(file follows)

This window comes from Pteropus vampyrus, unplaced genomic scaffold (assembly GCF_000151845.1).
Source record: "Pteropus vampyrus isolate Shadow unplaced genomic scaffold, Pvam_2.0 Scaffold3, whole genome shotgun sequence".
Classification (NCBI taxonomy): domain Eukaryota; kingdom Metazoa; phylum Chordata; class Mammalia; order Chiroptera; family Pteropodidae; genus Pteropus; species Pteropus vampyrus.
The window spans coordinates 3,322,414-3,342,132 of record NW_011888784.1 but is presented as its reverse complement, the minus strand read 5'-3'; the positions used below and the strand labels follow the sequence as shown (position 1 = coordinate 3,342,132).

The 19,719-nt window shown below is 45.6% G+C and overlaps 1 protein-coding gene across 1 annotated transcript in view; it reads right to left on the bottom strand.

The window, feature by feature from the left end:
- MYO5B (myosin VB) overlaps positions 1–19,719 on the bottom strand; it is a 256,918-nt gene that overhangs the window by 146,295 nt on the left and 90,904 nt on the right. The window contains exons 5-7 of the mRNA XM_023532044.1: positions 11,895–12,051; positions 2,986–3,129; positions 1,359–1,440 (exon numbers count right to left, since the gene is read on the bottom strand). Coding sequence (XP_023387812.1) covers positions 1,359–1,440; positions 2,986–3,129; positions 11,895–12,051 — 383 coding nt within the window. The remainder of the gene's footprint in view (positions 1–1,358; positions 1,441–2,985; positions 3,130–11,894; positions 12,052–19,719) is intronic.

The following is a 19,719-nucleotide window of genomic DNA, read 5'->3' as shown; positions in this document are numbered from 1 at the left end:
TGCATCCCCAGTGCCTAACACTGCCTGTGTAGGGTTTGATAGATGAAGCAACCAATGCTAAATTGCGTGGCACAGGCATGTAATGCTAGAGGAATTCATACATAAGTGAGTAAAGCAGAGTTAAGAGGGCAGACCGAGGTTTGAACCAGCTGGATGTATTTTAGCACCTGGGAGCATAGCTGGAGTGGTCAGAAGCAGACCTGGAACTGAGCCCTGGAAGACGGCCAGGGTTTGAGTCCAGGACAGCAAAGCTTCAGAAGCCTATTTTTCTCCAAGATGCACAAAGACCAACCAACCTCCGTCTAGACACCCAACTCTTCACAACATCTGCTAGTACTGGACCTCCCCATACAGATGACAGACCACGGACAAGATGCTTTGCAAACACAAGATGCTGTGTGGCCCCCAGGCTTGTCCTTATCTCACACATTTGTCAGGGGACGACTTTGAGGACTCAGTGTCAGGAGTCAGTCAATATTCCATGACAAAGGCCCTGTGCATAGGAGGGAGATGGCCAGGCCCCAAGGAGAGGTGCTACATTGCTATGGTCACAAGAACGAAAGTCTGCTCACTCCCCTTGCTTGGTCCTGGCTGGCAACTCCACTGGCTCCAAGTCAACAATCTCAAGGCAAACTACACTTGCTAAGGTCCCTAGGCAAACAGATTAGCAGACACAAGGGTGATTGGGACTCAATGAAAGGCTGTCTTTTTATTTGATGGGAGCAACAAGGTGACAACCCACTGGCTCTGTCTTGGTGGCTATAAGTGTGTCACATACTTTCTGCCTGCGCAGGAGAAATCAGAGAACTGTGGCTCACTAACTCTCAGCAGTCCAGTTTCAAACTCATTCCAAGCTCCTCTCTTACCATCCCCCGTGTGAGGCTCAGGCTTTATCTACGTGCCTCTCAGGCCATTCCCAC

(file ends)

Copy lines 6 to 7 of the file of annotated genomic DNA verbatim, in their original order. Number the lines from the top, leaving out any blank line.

The window, feature by feature from the left end:
- MYO5B (myosin VB) overlaps positions 1–19,719 on the bottom strand; it is a 256,918-nt gene that overhangs the window by 146,295 nt on the left and 90,904 nt on the right. The window contains exons 5-7 of the mRNA XM_023532044.1: positions 11,895–12,051; positions 2,986–3,129; positions 1,359–1,440 (exon numbers count right to left, since the gene is read on the bottom strand). Coding sequence (XP_023387812.1) covers positions 1,359–1,440; positions 2,986–3,129; positions 11,895–12,051 — 383 coding nt within the window. The remainder of the gene's footprint in view (positions 1–1,358; positions 1,441–2,985; positions 3,130–11,894; positions 12,052–19,719) is intronic.